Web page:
When Cris Mazza received a National Endowment for the Arts individual fellowship last year, some of her supporters steeled themselves for another vigorous round of right-wing protests. Mazza and the NEA have a history of making waves together. In 1997, after the publication of Chick-Lit 2: No Chick Vics, an anthology of experimental fiction by women coedited by Mazza, Congressman Peter Hoekstra of Michigan denounced the book–which includes depictions of lesbianism, oral sex, self-mutilation, heroin use, and fetishism–as indecent and “an offense to the senses.” Hoekstra, chair of the House Subcommittee on Oversight and Investigations, then launched an investigation into the use of NEA moneys to fund “obscene” works of art. Chick-Lit 2 was one of four books put out by Fiction Collective 2 (FC2), an Illinois State University-based nonprofit publisher of avant-garde fiction, to come under attack.
Mazza, a writing instructor at the University of Illinois at Chicago, is accustomed to controversy. Her first novel, How to Leave a Country, won the prestigious PEN/Nelson Algren award for a book in progress in 1984, but was passed over by several New York publishing houses. The sexually explicit work, which centers on a man with erectile dysfunction and his imaginary lover (who narrates much of the novel), remained unpublished until 1992, after her next two books, Animal Acts and Is It Sexual Harassment Yet?, had received a certain degree of critical attention. Mazza has since published nine books of fiction through FC2 and other independent presses. Each has provoked debate–between conservatives and liberals, but also between traditional feminists and postfeminists, who often have different takes on her female protagonists.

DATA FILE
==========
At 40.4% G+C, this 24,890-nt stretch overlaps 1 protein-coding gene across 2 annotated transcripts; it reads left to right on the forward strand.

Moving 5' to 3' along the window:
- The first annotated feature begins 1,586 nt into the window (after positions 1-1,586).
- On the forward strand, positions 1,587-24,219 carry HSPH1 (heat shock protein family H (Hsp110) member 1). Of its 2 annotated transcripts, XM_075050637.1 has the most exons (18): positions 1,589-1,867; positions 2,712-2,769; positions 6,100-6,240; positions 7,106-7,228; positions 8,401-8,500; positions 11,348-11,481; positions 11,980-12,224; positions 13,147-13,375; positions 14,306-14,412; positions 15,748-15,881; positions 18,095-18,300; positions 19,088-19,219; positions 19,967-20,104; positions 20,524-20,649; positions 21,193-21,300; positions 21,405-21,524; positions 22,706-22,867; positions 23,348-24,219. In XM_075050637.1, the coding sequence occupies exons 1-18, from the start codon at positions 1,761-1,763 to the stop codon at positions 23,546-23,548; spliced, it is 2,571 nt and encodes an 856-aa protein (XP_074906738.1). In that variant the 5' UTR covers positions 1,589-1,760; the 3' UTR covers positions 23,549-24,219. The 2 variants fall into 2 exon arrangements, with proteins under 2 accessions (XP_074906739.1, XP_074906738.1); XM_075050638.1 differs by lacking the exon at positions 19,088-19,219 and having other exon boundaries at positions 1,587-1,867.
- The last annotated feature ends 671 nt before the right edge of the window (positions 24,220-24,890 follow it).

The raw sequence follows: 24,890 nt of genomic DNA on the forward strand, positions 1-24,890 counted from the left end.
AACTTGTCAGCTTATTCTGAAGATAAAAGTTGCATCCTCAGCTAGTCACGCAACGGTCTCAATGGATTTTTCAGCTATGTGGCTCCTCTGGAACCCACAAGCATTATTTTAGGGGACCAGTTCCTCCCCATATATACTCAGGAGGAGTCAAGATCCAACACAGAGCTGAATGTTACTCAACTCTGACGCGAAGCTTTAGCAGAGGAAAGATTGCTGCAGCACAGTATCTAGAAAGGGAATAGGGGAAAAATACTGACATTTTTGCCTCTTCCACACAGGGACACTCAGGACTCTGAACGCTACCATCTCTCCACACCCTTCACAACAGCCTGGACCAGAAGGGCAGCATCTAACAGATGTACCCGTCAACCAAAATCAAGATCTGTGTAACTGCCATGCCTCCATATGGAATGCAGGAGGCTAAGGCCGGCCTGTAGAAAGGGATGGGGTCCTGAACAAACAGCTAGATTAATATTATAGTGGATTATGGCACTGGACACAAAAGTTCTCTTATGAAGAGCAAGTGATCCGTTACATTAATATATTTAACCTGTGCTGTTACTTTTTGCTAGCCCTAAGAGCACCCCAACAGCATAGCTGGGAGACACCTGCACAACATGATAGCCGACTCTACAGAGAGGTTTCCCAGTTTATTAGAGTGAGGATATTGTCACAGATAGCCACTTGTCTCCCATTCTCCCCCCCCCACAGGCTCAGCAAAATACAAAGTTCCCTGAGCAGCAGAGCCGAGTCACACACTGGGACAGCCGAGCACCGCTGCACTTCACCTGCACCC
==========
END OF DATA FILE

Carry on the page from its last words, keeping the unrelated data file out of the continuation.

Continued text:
In Is It Sexual Harassment Yet?, Mazza raised uncomfortable issues like the idea that some women may still view harassment as flattering. Her refusal to let her female characters lay the blame for their victimization at the feet of men has raised the ire of some traditional feminists and has given her a reputation as antifeminist. Yet her fiction touches on many topics typically considered the domain of feminist fiction–harassment, rape, lesbianism, childhood sexual abuse–albeit with some twists. Her new novel, Girl Beside Him, depicts a girl’s sexual abuse by her mother, and the novel’s sympathetic protagonist is a man who believes himself to be a “sex killer waiting to happen.”
Challenging elements like these were part of what offended Hoekstra, but in the end, his committee failed in its efforts to regulate the NEA. In fact, the agency’s funding has increased in subsequent years, and FC2 has been awarded several organizational grants since the hearings. As Mazza puts it, “Obviously there is no blacklist with my name on it.”
Mazza’s relationship with the NEA dates back to 1993, when she served on her first prose fellowship panel, and she remains a staunch supporter of the agency. “The NEA doesn’t completely support any publisher,” she says. “But without grants from organizations like the NEA, independent publishers, especially publishers of literature, simply could not survive.” As to the NEA funding controversial work, she replies, “I’m sure the NEA regrets funding certain projects, not necessarily because of standards of ‘decency,’ but because art is an experiment, not a guarantee of success. Not all attempted art will become universal or sublime art–but without an attempt, there is no art at all.”
Mazza will read from Girl Beside Him on April 11 at 4 PM at University Hall, room 201, 1897 Sheridan in Evanston, on the Northwestern University campus. Call 847-467-4099 for more information.
Art accompanying story in printed newspaper (not available in this archive): photo/Yvette Marie Dostatni.